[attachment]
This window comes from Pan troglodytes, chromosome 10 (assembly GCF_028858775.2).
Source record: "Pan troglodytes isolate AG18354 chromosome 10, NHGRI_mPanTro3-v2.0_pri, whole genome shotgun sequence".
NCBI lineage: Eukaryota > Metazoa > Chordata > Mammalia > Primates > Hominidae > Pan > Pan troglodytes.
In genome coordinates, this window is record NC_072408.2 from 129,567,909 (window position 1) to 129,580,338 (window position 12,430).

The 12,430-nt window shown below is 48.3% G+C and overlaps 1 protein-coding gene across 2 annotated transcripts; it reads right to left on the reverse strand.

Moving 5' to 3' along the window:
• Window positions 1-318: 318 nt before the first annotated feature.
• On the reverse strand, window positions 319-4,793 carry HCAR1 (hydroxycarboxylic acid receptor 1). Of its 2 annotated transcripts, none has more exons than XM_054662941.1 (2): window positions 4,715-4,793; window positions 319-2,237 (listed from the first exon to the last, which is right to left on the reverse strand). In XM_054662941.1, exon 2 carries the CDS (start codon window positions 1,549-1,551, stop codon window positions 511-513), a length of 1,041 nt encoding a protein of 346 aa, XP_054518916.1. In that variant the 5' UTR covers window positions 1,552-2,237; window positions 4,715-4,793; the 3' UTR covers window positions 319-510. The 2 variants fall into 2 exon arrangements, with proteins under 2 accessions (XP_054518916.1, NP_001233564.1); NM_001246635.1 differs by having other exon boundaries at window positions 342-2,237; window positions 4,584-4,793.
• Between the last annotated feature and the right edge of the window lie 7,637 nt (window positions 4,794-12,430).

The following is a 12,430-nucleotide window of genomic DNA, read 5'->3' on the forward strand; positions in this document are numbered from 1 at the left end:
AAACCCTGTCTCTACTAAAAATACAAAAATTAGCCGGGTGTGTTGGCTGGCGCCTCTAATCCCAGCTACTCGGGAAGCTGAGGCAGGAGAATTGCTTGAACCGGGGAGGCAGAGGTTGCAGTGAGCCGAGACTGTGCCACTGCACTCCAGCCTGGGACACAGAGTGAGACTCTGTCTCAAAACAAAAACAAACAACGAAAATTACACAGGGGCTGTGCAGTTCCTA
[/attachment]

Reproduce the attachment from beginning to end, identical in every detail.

This window comes from Pan troglodytes, chromosome 10 (assembly GCF_028858775.2).
Source record: "Pan troglodytes isolate AG18354 chromosome 10, NHGRI_mPanTro3-v2.0_pri, whole genome shotgun sequence".
NCBI lineage: Eukaryota > Metazoa > Chordata > Mammalia > Primates > Hominidae > Pan > Pan troglodytes.
In genome coordinates, this window is record NC_072408.2 from 129,567,909 (window position 1) to 129,580,338 (window position 12,430).

The 12,430-nt window shown below is 48.3% G+C and overlaps 1 protein-coding gene across 2 annotated transcripts; it reads right to left on the reverse strand.

Moving 5' to 3' along the window:
• Window positions 1-318: 318 nt before the first annotated feature.
• On the reverse strand, window positions 319-4,793 carry HCAR1 (hydroxycarboxylic acid receptor 1). Of its 2 annotated transcripts, none has more exons than XM_054662941.1 (2): window positions 4,715-4,793; window positions 319-2,237 (listed from the first exon to the last, which is right to left on the reverse strand). In XM_054662941.1, exon 2 carries the CDS (start codon window positions 1,549-1,551, stop codon window positions 511-513), a length of 1,041 nt encoding a protein of 346 aa, XP_054518916.1. In that variant the 5' UTR covers window positions 1,552-2,237; window positions 4,715-4,793; the 3' UTR covers window positions 319-510. The 2 variants fall into 2 exon arrangements, with proteins under 2 accessions (XP_054518916.1, NP_001233564.1); NM_001246635.1 differs by having other exon boundaries at window positions 342-2,237; window positions 4,584-4,793.
• Between the last annotated feature and the right edge of the window lie 7,637 nt (window positions 4,794-12,430).

The following is a 12,430-nucleotide window of genomic DNA, read 5'->3' on the forward strand; positions in this document are numbered from 1 at the left end:
AAACCCTGTCTCTACTAAAAATACAAAAATTAGCCGGGTGTGTTGGCTGGCGCCTCTAATCCCAGCTACTCGGGAAGCTGAGGCAGGAGAATTGCTTGAACCGGGGAGGCAGAGGTTGCAGTGAGCCGAGACTGTGCCACTGCACTCCAGCCTGGGACACAGAGTGAGACTCTGTCTCAAAACAAAAACAAACAACGAAAATTACACAGGGGCTGTGCAGTTCCTA